Courses and Travel

The Brother-in-law Who Bled Golf Balls

Escaping a bunker on the 3rd at Rosapenna in Ireland

Having recently graduated from Loyola College in Baltimore, my brother-in-law Brian scratched together his graduation cash and hopped on a plane, joining me in Letterkenny, County Donegal, last week. He arrived with a sack of provisions from home: contact lens solution, sun block, energy eats, and, most importantly, a dozen fresh Titleists. As any of you know who have ever played in Ireland, the golf balls here are a lousy bunch of runaways. They leave you fast.

If there's anything I've found maddening about links golf in Ireland — which otherwise I consider to be golf in its greatest, truest expression — is that good golf shots can quickly become gone golf shots. Considering a shot with sound judgment and executing that shot with absolute precision, that's pretty much as good as you can do in this game. Such a feat should always be rewarded. But as I've made my way around Ireland, I've had to bite my tongue from time to time, grin and bear it when a perfect sweet-spot effort runs through the green and into the hungry weeds. Gone. It happens all the time. It wouldn't hurt so much if Titleist ProV1's here didn't run a debit card-destroying 18 Euro for a sleeve of three. That's eight dollars per ball! So you can see why I was eager to dig into young Brian's goodie bag and replenish my supply.

Along with a dozen ProV1's for me, Brian had brought a box of 30 Dunlops for himself. He held up his booty of golf balls, laughing, a little cocky, "Think I brought enough for two weeks?"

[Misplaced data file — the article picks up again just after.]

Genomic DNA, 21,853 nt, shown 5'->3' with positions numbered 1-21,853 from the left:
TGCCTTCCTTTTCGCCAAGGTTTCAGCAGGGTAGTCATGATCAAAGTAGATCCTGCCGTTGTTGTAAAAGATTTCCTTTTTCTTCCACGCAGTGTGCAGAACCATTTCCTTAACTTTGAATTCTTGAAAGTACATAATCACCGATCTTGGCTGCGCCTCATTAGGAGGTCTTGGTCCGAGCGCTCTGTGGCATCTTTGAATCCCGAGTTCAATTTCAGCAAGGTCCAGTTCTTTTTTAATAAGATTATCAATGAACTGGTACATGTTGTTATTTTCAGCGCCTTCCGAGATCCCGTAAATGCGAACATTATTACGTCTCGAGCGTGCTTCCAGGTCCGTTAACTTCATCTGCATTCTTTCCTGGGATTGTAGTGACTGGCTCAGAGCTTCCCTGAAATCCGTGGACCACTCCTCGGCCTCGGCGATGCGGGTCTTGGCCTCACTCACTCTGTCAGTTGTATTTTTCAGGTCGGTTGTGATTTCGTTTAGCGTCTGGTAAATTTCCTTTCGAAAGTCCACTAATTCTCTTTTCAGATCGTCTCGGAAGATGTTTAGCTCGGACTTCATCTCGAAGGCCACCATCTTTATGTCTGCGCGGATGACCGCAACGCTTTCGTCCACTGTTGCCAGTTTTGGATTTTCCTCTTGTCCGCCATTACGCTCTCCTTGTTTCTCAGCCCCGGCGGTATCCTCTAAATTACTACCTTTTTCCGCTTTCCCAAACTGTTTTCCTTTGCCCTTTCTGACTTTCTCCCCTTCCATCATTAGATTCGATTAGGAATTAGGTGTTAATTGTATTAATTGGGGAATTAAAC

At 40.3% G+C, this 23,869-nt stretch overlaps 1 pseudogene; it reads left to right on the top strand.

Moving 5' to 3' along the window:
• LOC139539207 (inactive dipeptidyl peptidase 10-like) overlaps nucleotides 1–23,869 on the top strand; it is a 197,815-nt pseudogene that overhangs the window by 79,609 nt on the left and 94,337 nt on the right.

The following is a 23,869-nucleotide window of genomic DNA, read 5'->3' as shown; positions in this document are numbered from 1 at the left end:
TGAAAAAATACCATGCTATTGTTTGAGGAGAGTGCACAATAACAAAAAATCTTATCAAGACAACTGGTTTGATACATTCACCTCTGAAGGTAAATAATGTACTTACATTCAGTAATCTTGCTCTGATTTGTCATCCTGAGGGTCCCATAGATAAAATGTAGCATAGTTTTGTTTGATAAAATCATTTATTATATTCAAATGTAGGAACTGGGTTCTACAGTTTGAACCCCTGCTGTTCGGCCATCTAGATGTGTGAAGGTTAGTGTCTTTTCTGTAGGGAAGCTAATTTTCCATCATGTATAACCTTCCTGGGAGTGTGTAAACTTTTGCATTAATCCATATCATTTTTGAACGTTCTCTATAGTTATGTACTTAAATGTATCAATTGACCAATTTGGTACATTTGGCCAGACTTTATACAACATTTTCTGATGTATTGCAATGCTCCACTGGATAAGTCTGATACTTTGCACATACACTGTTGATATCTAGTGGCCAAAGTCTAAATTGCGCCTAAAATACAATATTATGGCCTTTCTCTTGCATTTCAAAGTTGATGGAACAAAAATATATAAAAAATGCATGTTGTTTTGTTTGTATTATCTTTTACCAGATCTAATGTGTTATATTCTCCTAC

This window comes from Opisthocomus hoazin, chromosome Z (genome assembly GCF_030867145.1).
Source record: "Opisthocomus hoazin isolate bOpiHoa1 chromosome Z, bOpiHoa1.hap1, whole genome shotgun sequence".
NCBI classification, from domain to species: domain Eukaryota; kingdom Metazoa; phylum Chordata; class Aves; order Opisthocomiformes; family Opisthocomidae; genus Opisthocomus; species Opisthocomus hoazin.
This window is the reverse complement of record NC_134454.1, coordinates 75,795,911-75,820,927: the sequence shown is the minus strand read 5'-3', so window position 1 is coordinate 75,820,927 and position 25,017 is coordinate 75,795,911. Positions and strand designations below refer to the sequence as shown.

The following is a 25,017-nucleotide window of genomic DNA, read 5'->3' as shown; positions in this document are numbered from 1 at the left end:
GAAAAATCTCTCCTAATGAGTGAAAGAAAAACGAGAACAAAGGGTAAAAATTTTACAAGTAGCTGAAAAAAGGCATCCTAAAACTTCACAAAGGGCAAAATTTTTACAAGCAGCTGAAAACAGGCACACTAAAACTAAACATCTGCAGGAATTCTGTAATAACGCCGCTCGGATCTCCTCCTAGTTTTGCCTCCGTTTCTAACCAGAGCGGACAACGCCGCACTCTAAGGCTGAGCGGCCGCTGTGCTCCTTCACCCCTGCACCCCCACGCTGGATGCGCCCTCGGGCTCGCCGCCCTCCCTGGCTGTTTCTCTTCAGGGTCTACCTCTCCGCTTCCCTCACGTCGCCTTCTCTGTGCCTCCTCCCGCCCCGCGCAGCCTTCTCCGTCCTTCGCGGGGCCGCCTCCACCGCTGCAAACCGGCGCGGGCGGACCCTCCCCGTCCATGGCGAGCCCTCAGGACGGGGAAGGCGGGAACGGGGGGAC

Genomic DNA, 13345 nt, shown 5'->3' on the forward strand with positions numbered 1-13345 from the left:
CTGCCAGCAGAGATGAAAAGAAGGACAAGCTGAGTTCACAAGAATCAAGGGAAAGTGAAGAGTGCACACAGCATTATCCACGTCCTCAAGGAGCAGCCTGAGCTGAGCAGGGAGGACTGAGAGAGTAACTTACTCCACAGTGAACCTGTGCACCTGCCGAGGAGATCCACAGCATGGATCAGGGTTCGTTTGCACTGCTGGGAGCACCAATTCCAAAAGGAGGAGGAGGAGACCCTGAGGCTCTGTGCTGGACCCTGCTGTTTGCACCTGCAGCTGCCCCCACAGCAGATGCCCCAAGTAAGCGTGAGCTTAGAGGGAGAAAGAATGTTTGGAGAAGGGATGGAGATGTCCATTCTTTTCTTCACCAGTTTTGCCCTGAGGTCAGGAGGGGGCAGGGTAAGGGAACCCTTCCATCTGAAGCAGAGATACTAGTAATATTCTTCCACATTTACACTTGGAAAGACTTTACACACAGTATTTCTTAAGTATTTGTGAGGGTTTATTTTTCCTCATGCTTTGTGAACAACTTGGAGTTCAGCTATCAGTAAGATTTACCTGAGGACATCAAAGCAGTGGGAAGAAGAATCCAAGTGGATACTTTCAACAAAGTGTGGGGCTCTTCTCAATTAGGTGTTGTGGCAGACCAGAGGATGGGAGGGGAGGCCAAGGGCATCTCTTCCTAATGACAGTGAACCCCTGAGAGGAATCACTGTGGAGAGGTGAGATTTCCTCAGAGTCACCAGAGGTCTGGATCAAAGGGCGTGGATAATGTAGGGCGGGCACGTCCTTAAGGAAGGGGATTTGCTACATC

And as all such proud proclamations turn out, they didn't quite last him two days. By the time he reached the 13th hole at Sandy Hills in Rosapenna, Brian was already playing the souvenir logo ball I'd bought in the pro shop — the last ball between us. I knew this stretch of the trip was going to be expensive in an unexpected way.

Aside from the expensive golf balls, I found Rosapenna to be one of the best values on this trip. Granted, the Rosapenna Hotel was a bit of a splurge for me, but compared to its luxury resort peers, it's quite a good deal, particularly with the reduced greens fees for guests. And the Sandy Hills links is not to be missed — tough as nails, and a total joy. I've played Irish courses where I've felt enveloped by the countryside, but at Sandy Hills, I literally felt lost in it, just rolling landscape and the sea, each hole entirely to itself. The hotel is unassuming from outside, but real class within. Attracting a slightly older crowd, it would be the first place I'd recommend for my parents. And the manager, Terry, was the warmest host I've had thus far in Ireland. And having just crossed the 500-mile mark, I really needed one!